Fatherhood (on Fathers' Day)
I never thought much about being a father when I was young. I figured it was just something that people did, something that just happened whether you wanted it to or not. I learned that from watching cats and dogs who, whether they wanted them or not, always ended with a litter of kittens or puppies. It was something that nature predestined you to do.
It says so in the bible, for that matter:
So God created man in his own image,
in the image of God he created him;
male and female he created them.
God blessed them and said to them, “Be fruitful and increase in number; fill the earth and subdue it. Rule over the fish of the sea and the birds of the air and over every living creature that moves on the ground.”
So there you have it. It was out of my hands. People, just like cats and dogs, have kids.
But what about free will?
I thought about the statement I made when I was 18 or so year old, when I told a collection of friends as we sat in a diner drinking coffee on one of many late nights - debating the meaning of love, the meaning of existence, and whether or not it would be a good idea to sign up for a $500 Scientology course so that they could give us the answers to those questions - that I would never want to bring someone into the world who would inherit my genetic, physical characteristics, because I loathed my own.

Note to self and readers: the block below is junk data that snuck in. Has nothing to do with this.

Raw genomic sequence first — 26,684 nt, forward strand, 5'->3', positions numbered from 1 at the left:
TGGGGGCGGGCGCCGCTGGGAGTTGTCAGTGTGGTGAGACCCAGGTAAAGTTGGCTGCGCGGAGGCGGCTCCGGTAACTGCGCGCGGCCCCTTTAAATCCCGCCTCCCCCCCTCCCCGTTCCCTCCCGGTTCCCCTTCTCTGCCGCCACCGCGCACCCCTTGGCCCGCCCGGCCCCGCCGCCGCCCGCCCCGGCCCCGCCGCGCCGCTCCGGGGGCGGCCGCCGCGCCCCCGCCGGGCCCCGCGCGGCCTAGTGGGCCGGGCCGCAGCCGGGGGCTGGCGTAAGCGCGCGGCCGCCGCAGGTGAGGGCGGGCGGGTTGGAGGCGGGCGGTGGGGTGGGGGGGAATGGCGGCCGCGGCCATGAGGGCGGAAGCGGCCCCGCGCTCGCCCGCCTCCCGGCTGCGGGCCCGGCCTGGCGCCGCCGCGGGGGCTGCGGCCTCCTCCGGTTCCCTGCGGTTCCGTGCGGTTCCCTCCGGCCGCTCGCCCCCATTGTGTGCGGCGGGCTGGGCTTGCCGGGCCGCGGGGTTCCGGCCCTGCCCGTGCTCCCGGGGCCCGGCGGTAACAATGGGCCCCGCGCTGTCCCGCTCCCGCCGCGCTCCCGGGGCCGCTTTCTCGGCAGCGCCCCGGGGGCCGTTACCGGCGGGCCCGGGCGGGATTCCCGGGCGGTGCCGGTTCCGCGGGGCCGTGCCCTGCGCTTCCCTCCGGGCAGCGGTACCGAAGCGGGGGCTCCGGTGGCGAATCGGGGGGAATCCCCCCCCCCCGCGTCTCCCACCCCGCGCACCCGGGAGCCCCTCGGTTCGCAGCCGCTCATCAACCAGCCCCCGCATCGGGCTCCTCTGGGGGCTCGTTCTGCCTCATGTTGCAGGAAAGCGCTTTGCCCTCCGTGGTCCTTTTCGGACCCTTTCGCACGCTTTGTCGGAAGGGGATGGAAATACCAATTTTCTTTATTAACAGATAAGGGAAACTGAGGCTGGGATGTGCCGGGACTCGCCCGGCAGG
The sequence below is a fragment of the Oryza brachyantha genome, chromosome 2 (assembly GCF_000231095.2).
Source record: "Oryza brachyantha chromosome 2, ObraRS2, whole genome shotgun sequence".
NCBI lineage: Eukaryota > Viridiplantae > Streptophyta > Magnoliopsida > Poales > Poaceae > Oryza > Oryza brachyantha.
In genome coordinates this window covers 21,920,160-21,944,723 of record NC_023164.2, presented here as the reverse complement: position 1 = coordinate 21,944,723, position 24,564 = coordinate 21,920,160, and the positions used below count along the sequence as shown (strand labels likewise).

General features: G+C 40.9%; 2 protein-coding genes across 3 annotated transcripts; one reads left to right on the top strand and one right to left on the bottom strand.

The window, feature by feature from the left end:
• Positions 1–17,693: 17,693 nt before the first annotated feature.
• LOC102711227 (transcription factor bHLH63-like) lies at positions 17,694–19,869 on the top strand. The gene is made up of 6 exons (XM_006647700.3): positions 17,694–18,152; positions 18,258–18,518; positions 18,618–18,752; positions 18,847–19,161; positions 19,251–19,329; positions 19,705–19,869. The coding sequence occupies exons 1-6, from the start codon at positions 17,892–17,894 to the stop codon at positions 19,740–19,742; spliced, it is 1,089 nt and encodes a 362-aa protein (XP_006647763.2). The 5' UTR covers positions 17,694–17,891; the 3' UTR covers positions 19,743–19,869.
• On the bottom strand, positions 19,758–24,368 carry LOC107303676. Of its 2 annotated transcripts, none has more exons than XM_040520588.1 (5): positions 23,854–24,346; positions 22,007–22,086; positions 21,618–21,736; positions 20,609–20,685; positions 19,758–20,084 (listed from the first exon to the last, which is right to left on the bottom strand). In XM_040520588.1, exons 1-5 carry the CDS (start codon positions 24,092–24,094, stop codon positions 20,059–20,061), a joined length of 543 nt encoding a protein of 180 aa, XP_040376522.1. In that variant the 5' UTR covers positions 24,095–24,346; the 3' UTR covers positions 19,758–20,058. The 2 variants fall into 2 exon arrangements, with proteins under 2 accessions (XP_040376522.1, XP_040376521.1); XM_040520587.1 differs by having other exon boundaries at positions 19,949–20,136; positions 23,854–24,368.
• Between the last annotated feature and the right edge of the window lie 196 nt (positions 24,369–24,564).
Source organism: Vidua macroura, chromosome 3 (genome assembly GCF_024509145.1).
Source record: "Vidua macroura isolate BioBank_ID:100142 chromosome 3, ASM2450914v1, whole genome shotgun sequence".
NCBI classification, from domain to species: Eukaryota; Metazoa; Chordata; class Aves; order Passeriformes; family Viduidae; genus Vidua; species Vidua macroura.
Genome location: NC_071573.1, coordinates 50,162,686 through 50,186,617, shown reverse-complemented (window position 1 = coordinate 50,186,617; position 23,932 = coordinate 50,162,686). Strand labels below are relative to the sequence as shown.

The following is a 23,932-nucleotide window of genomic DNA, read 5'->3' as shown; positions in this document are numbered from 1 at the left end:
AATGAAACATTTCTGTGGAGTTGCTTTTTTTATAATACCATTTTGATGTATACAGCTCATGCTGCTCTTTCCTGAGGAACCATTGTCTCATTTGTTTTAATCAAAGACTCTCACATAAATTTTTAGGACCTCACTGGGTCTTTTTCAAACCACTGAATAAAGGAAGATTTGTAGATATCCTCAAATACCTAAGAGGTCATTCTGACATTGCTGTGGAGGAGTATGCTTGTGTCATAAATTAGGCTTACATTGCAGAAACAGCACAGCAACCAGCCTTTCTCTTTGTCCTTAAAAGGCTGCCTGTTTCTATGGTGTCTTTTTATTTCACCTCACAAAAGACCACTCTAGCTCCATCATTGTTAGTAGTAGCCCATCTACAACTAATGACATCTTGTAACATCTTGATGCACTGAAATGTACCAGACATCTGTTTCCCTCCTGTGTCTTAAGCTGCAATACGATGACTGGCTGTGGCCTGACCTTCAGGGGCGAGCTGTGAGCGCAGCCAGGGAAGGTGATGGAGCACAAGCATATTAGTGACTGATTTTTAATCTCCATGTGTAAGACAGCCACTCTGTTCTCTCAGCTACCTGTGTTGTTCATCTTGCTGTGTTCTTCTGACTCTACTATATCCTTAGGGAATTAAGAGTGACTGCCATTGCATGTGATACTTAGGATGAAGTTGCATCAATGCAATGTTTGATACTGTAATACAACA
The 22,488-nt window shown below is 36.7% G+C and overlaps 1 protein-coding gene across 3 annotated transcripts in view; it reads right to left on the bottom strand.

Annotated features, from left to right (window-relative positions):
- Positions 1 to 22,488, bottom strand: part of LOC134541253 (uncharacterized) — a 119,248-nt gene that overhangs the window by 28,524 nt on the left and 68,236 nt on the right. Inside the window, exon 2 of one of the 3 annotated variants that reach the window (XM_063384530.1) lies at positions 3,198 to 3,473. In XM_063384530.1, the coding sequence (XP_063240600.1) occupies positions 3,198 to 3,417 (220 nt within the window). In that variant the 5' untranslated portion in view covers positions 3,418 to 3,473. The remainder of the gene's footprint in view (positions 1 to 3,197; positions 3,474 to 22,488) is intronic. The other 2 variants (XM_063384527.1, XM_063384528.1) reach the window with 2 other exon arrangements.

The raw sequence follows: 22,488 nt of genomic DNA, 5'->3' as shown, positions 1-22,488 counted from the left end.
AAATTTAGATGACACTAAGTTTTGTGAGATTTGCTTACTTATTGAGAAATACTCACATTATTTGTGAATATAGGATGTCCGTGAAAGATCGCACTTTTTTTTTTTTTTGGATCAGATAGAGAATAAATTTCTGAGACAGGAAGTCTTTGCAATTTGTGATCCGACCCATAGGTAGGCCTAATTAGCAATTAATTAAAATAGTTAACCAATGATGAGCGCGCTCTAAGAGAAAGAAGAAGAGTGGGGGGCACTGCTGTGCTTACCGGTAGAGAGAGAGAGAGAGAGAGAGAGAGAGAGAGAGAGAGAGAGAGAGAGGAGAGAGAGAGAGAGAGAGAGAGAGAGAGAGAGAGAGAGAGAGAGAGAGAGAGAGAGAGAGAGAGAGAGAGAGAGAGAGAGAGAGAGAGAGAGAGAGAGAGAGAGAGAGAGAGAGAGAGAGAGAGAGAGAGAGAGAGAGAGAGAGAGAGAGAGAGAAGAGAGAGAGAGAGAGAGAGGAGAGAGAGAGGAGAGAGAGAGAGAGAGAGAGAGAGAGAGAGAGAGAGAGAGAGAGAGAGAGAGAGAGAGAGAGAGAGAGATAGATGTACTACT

And I said that I never wanted to bring someone into the world that would inherit my psychological weaknesses because I was so vexed by my own and felt that it would be cruel and inhumane to curse another, an innocent child, with the same affliction.
And that's when God again stepped in, or should I say, Mother Nature?
I never really understood the difference between God and Nature, sensing as a small child, that when an adult was asked to explain a miracle or phenomenon of the natural world, a religious person would point to that miracle and say "God willed it to be so," while an atheist would say "Mother Nature just works that way," and as a small child, either answer was good enough for me.
Let us say then, that Nature stepped in and gave me 2 small squirming accidents, a daughter accident and a son accident, which painted me as a picture of an innocently compliant and obedient servant to both the will of Nature and the will of God, neither of whom could ever make the claim that I was so arrogant as to say that I didn't want to have children. Why? Because it just happened. It was out of my hands. "Mother Nature just works that way."
And I remember the the void that did not exist before it happened, before my daughter was born. I remember it because as soon as she was born, I saw the spot that the void had occupied in my mind - that had never existed before because I didn't even know it existed, and that when I recognized the void as not being a void at all, but rather, an unopened door leading to a room full of riches, I couldn't live without it; I couldn't conceive of ever not having her in my life.
But what does that mean to a man who's never had children? It means nothing. What is he missing? He's missing nothing because the real miracle is that you can't pine for something that you don't even know exists, the same way a Bushman on the Kalahari, baking in the sun doesn't pine for a root beer float... or a tuxedo.